When talking about this week’s Torah portion, one often finds oneself discussing the question which shouts from the pages of the Torah – “what could possess a parent to sacrifice their child”? Those who are familiar with the portion will assume that this would be in relation to the famous story of the binding of Itzhak, but on closer inspection, this week’s Torah portion actually talks of four children whose parents seemed willing to sacrifice them for some greater good.
While Itzhak has the unique “pleasure” of being chosen for the “Akedah” – the binding – as a test of Avraham’s faith in God, his half-brother Ishmael is actually given up – sacrificed by Avraham to the vagaries of the desert, in order to ensure the continuity of his heritage via Itzhak. Ishmael is eventually saved by an angel, no thanks to Avraham.
But perhaps more worrying for parents of the “me too” age is the episode of Lot’s two daughters whom Lot seems willing to sacrifice to a baying mob, banging on his door. This mob is in search of two visitors whom they seemingly wish to sexually assault. Lot steps out of his house to reason with the mob and in begging them not to assault his guests, he offers his daughters to the mob instead. Perhaps, from an ancient perspective, where one’s children were seen as one’s property and one’s obligations to a guest were seen as sacrosanct, then Lot’s actions could be interpreted as acceptable, noble even. To us, today, it is hard to access that perspective.
All four of these children: Ishmael, Itzhak and Lot’s two unnamed daughters are willingly endangered by their parents. What are we possibly meant to learn from such a parasha?
I don’t believe I can possibly attempt to understand the author’s intent in telling these stories, but I can certainly take meaning from them, nevertheless.
When I read this stories, my first reaction is to think that this is an unnatural set of stories – that each and every one of these non-parental acts seems to negate nature itself. When my eldest child was born, I remember feeling different – knowing that moral choices would never be as easy again – that my bond to my child could cause me to do great harm, that if, God forbid, I was forced to choose the safety of my child and the safety of 10 others, then I would almost certainly choose my child. How is it possible that these ancient characters are depicted as so willing to sacrifice their children?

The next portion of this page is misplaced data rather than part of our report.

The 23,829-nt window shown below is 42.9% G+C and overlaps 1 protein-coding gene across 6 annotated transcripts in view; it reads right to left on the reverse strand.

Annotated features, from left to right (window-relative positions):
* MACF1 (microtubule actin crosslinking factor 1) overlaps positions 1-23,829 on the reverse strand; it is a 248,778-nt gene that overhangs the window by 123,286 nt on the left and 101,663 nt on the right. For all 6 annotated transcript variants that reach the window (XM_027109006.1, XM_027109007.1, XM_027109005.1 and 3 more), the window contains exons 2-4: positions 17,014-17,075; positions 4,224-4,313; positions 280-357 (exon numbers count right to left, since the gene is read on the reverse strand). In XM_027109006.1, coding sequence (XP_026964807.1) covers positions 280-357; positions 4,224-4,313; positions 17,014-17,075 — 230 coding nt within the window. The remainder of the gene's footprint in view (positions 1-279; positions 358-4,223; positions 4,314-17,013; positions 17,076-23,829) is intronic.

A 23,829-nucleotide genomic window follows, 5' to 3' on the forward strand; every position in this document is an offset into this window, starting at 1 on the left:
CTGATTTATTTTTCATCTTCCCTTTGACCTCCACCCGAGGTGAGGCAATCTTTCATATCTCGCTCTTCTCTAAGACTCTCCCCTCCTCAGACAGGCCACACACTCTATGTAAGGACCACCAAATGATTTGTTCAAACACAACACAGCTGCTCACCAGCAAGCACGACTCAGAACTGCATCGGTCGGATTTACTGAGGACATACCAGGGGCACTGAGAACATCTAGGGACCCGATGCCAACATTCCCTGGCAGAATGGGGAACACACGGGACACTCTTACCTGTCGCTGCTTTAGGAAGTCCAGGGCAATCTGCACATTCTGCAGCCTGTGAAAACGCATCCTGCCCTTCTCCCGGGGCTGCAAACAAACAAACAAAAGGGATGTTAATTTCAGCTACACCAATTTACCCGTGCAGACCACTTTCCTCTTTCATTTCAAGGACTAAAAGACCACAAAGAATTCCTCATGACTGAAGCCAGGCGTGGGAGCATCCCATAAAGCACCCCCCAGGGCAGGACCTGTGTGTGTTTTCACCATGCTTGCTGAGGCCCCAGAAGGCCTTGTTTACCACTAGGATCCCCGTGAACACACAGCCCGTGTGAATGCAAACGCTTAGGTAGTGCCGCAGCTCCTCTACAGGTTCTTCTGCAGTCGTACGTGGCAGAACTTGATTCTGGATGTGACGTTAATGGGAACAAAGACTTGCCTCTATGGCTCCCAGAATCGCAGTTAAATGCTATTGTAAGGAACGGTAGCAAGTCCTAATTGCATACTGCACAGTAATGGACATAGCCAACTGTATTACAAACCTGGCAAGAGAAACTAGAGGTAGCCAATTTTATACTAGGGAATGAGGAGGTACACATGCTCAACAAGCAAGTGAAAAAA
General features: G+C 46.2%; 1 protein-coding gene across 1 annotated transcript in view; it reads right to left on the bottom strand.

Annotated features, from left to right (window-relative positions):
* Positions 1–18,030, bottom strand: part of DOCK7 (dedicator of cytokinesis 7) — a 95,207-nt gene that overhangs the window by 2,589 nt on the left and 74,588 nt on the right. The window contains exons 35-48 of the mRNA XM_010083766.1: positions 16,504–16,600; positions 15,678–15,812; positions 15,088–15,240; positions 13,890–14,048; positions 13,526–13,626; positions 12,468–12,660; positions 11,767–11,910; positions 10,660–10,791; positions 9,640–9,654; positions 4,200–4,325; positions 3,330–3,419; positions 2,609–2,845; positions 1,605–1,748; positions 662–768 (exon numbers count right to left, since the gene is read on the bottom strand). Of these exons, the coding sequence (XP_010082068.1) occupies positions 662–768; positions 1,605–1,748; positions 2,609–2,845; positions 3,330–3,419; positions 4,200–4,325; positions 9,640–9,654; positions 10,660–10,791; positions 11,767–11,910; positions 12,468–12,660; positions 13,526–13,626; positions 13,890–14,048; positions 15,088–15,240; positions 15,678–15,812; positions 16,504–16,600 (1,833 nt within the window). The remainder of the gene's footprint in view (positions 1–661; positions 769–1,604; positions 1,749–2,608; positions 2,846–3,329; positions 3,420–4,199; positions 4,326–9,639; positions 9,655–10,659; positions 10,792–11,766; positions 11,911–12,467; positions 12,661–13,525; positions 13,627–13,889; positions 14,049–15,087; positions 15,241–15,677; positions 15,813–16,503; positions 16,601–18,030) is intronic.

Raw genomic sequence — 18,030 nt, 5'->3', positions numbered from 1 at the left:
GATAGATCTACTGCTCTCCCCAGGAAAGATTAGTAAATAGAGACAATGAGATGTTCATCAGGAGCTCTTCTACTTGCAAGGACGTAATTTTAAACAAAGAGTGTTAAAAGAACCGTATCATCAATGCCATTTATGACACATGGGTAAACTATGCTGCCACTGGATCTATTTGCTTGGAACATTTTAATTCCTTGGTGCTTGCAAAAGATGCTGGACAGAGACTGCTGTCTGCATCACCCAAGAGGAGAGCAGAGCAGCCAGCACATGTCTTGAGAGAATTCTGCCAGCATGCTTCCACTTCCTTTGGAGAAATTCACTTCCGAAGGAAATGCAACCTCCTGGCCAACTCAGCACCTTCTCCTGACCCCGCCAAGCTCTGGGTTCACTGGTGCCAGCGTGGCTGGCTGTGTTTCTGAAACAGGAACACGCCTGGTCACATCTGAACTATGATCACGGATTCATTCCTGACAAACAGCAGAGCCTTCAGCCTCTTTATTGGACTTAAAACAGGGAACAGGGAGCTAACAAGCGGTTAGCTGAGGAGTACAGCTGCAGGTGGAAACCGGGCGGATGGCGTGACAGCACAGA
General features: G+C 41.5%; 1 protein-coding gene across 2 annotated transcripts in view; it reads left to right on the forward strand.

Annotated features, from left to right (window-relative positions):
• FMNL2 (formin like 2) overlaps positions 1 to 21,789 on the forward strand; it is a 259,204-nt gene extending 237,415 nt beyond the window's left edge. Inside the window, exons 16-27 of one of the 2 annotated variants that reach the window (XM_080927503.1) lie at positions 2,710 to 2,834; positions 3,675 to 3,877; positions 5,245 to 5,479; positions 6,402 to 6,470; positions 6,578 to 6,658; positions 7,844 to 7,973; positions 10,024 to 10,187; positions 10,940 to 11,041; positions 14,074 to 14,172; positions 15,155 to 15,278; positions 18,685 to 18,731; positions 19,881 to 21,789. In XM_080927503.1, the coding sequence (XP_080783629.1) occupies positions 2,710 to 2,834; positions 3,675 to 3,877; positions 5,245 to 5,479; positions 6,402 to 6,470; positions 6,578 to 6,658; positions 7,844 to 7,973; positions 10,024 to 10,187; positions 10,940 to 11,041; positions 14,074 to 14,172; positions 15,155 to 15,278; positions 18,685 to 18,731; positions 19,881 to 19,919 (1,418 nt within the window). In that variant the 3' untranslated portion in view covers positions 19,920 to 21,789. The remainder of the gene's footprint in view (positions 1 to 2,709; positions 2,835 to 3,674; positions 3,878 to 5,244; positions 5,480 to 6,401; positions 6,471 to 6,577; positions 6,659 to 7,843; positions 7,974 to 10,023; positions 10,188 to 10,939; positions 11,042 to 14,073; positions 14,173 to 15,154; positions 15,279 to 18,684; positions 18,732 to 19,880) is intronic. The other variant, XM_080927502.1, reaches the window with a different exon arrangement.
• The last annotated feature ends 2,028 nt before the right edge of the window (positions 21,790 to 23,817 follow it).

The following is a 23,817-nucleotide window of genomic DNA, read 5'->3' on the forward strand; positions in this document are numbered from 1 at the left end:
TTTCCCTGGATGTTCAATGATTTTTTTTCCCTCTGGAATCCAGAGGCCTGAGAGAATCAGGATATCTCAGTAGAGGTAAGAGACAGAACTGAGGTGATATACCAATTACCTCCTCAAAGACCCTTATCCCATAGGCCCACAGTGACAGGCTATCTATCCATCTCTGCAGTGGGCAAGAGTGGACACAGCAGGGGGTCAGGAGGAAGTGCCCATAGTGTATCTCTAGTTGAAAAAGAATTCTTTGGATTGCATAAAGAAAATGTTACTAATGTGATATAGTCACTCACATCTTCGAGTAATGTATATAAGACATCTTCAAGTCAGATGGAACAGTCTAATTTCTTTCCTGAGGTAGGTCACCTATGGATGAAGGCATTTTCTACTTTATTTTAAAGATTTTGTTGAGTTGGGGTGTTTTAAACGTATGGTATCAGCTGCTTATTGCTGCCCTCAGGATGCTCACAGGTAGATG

I think these stories are meant to make us question ourselves. We are meant to recoil in horror at the actions of the parents, and in doing so, we are meant to check our own actions. Our instinctive recoil at the seeming lack of consideration of these parents should make us understand how terrible it is to sacrifice one’s children, and yet – we do it all the time. Whether directly or indirectly, how many times do our children not come first? From the small examples to much larger ones –are we only kidding ourselves when we say that sacrificing our children is a phenomenon of the distant past? How many of us have accepted that we can’t have time for our children because of work necessities? In Israel, how many of us accept some level of risk to our children when we send them to the army –with the understanding that this is a sacrifice that we all have to make? Is it? If we, their parents were willing to give up other things – Money? Sovereignty? Jerusalem? Maybe no more children would need to go to the army? How can we describe our continued destruction of the environment if not as a sacrifice of future generations for our own needs now?
Based solely on the story of Itzhak, many commentators see this parasha as a turning point for civilisation – turning away from human sacrifice as a means to ensure future fertility with the help of the gods to a sanctification of all life, in which each and every life is sacrosanct. This interpretation is endorsed by Yehuda Amihai in his famous poem:
An Arab shepherd is searching for his goat on Mount Zion
And on the opposite hill I am searching for my little boy.
An Arab shepherd and a Jewish father
Both in their temporary failure.
Our two voices met above
The Sultan’s Pool in the valley between us.
Neither of us wants the boy or the goat
To get caught in the wheels
Of the “Had Gadya” machine*.
Afterward we found them among the bushes,
And our voices came back inside us
Laughing and crying.
Searching for a goat or for a child has always been
The beginning of a new religion in these mountains.
Amihai paints the akedah scene as the beginning of a new religion, and saving a child from death as the essence of this new religion. But maybe this parasha actually tells us that all of us – however noble we may wish to be – make the mistake of sacrificing our children, or at least ignoring their interests, for our own benefit. Or maybe, after thinking of our own mistakes in this field, maybe this parashah comes to teach us the problematic nature of judging. Who are we to judge Avraham, Sarah or Lot?
These four children of this parasha will leave these pages scarred and scared. May we all merit that our own children never need to see such horrors and that our religion of life will truly bring life and joy to us all.
About the author:
Note: This Dvar Torah was inspired by the shared conversation of Rabbi Susan Silverman, Yisrael Campbell, Helen Gottstein, Rabbi Barry Leff and Rabbi Maayan Turner of Jerusalem.
* A reference to a morbid song from the Passover seder in which each animal is devoured by a larger one (an Aramaic equivalent of “There was an old woman who swallowed a fly”.